How to Avoid Rushing Through Life and Stop Being in a Constant Hurry

How to Avoid Rushing Through Life and Stop Being in a Constant Hurry

Despite all the technological advancements, apps, and productivity tips, it seems that we have less time every day and that we’re in a constant hurry trying to get things done with a nonstop delivery mode. On the other hand, data says otherwise, since people in developed countries have actually gained more free time and work 12 hours less today than they did 40 years ago. As it turns out, we seem to have less time with every passing year, and we have only ourselves and our perception of time to blame.

Here are some proven ways to regain control of your time and stop rushing through your day for nonstop delivery.

Stop multitasking

In the past couple of decades, it has become imperative to do as much as possible in a short time frame. This has made people live a life of hurry for nonstop delivery.

When we hear the word “multitasking,” we immediately conjure an image of a busy mom preparing her kids for school, getting ready for work, taking calls, and making breakfast at the same time.

The term itself comes from IT, and it means doing several tasks independently at the same time. However, is it really possible to do more things simultaneously and be successful at each of them?

While there are quite a few proponents of multitasking, it turns out that while doing it, you’re not actually simultaneously doing several things. In fact, you’re just rapidly switching from one task to another. For example, you may think that you’re reading emails, checking up on your task list, and browsing social media at the same time and multitasking, but in reality, you’re just quickly switching from one task to another.

In order to really slow down and stop rushing, take things one at a time. Stop focusing on the concept of nonstop delivery. Instead of doing several tasks at once, focus on one task only. Not only will you have more time, but you will also be able to do tasks better individually than you would if you were doing them all at once.

Spend less time on the phone

Without thinking, what’s the number one activity that you waste most of your time on? For many of us, it’s our phones. In fact, the average adult spends about 2 hours and 30 minutes on their phone every day, most of which goes to apps. It doesn’t sound so bad until you realize it adds up to 73.8 hours per month—nearly two full work weeks. Screen time calculator can come in handy in monitoring the time spent.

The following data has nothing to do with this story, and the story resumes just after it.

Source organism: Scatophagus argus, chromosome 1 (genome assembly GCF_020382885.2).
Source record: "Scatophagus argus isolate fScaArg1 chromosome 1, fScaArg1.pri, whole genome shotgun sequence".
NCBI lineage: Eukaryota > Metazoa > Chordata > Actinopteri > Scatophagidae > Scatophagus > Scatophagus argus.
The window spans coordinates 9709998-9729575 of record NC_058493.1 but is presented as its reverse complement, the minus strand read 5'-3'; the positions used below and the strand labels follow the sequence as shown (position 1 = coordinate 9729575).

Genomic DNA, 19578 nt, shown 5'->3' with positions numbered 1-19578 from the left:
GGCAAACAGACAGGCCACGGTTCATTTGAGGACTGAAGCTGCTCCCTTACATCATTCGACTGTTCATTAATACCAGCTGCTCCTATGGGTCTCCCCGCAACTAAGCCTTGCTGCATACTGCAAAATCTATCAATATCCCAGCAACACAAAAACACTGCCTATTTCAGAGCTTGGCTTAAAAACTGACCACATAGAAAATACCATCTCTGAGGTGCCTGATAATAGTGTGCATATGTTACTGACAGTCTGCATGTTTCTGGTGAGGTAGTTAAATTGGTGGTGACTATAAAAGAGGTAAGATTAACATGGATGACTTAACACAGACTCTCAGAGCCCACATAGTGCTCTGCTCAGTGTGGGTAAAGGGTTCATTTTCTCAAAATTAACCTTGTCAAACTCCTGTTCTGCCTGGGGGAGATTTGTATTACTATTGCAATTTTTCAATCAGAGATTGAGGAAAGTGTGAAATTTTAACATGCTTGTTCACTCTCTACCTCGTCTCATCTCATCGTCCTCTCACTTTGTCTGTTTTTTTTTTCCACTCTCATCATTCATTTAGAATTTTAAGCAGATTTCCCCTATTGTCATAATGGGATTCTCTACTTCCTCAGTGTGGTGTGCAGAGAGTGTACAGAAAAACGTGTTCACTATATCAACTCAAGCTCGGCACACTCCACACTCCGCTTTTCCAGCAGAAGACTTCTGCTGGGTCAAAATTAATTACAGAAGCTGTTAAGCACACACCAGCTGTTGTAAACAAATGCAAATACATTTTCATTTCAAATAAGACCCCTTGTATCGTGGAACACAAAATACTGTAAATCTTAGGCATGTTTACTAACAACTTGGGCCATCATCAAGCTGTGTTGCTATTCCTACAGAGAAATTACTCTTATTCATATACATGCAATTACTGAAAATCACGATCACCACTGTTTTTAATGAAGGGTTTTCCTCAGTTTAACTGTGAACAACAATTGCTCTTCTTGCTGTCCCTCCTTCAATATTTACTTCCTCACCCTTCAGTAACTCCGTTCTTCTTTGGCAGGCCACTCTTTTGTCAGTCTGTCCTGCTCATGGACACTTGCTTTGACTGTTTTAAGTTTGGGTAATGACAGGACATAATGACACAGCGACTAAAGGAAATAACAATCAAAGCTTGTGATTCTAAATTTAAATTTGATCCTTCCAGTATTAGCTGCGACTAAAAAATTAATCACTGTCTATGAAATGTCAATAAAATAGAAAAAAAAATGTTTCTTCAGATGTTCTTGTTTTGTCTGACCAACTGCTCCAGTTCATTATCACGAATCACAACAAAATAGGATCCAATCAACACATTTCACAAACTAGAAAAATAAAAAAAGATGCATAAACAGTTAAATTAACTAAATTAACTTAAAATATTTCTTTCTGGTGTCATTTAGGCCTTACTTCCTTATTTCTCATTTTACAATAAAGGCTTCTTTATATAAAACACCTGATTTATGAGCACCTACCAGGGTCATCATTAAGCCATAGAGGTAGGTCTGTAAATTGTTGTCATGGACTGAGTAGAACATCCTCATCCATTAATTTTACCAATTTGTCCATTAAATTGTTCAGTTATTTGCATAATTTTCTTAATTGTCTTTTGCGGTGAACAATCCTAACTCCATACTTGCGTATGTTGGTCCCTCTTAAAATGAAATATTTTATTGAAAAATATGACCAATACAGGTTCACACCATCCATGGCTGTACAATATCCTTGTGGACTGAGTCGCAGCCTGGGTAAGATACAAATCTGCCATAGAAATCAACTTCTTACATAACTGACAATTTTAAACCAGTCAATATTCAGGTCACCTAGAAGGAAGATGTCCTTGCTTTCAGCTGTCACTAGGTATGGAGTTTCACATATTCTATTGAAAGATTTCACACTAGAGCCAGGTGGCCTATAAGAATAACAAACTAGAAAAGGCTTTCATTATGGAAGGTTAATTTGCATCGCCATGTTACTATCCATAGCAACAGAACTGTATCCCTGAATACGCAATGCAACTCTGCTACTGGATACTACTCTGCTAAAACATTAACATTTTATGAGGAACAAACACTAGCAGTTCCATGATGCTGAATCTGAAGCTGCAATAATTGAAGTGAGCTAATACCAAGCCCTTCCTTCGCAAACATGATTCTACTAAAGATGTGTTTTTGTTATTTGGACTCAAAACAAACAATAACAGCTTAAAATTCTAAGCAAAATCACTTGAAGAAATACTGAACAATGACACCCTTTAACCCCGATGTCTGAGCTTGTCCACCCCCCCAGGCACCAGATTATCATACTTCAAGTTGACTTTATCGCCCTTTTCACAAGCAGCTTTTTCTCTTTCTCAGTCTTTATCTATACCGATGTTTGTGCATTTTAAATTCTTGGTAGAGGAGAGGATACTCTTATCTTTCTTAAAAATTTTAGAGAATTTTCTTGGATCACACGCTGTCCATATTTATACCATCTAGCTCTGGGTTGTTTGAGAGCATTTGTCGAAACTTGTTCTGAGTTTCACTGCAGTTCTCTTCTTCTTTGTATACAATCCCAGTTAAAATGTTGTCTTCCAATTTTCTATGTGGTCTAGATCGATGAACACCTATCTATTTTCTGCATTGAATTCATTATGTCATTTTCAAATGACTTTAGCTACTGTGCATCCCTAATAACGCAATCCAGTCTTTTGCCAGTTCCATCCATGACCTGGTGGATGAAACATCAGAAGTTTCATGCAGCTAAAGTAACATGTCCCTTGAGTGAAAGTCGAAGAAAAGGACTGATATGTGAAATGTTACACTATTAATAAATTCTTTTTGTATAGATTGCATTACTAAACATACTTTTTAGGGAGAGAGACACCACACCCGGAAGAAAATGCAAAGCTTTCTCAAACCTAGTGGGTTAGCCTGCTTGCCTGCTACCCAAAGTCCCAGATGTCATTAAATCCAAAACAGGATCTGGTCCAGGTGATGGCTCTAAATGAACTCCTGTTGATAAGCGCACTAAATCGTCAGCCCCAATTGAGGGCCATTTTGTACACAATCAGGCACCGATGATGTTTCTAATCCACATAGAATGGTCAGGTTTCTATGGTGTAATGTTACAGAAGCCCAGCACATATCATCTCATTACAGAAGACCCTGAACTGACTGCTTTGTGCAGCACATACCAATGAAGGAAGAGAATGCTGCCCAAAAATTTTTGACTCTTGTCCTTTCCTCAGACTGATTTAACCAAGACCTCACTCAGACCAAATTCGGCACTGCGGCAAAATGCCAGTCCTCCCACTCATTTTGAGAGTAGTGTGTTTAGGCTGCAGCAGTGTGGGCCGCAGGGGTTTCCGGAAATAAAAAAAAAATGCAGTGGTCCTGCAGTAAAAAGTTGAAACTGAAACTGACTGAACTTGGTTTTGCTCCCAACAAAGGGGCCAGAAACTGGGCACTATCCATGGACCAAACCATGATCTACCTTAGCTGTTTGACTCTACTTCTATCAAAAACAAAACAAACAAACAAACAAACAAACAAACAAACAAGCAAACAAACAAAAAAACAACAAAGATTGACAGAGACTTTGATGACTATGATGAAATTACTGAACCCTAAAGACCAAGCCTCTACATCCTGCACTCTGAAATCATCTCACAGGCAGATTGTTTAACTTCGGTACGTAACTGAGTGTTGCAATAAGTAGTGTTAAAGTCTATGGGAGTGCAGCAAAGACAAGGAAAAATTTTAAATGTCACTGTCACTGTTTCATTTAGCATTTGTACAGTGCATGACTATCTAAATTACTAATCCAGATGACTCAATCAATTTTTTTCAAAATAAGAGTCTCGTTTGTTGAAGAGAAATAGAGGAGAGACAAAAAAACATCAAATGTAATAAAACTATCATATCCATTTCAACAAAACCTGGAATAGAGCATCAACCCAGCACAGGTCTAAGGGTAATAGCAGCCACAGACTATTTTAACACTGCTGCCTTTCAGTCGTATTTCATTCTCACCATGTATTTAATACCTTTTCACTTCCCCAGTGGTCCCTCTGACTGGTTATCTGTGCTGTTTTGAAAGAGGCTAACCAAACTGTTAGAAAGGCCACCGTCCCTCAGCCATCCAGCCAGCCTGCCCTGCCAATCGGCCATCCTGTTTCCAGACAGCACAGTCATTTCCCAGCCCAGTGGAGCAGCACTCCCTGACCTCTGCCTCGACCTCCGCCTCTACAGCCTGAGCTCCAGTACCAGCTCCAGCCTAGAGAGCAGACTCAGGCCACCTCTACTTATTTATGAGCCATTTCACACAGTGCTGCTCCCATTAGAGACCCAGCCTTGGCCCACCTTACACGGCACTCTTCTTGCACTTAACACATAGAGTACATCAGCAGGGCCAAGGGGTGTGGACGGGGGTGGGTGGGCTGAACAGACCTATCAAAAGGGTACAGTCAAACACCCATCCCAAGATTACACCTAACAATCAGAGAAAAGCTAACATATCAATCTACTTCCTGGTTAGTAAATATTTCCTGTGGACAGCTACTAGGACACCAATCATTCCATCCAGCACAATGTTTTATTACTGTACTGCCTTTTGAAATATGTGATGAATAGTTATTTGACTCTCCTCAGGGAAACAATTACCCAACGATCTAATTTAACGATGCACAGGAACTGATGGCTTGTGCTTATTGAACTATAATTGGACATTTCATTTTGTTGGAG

Of course, the figure varies across age groups and occupations, with younger generations spending up to 4 hours on their phones every day. What’s alarming is that since 2012, the use of phones (both in apps and online) has steadily increased.

Mobile internet usage

Image Source

While cutting down on phone use won’t make you stop rushing through life and hurry less, it can significantly help you out. By spending less time on your phone apps, you will have more time to do things that truly matter.

There’s an additional benefit to putting your phone down—less unnecessary communication. Humans are creatures of habit, and if everyone gets used to you replying to emails within 2 minutes of receiving them, they will expect that kind of availability from you in the future. Have some time for yourself when you’re not replying to texts, emails, or phone calls, and you’ll notice communication decreasing on all fronts.


Obey the speed limits

Here’s something that may sound obvious: To stop rushing, you literally need to stop hurrying and not drive faster than the speed limit. The amount of time you can save will be minimal and you will endanger yourself and everybody else in traffic around you.

Often times, we’re speeding because we didn’t have enough time to prepare and are in a hurry. Instead of driving fast out of habit, take an additional 10–20 minutes to prepare yourself every time you need to commute so that you have more time to get things done—you’ll be able to drive much more calmly and abide by the speed limits.

Consider taking public transportation if you have the option. Not only will you not have to worry about driving, but you will also be able to do some more tasks while commuting, such as reading a good book, going through your emails, listening to a podcast or whatever else you don’t have time for later in the day.

Wake up early

One of the best ways to have more time is to steal it from yourself by waking up earlier so you can go about your chores before your day even starts. You’ve probably heard stories of entrepreneurs kicking their days off at 4 a.m. and being able to tackle countless tasks during the day.

The reason it works is that early in the morning, you won’t be bothered by emails, texts, calls or meetings. It’s the perfect time to devote to yourself and the tasks that otherwise get forgotten later on during the day.

For some, this is easier said than done—not everyone is a morning person. Waking up early is one of life’s great habits, and it needs to be accompanied by going to bed early. Instead of switching your alarm clock from 7 to 4 AM at once, gradually wake up (and go to bed) earlier every day, 15 minutes at a time. You’ll ease into the habit, and it won’t be as difficult as doing it cold turkey.

Prioritize tasks at the beginning of the day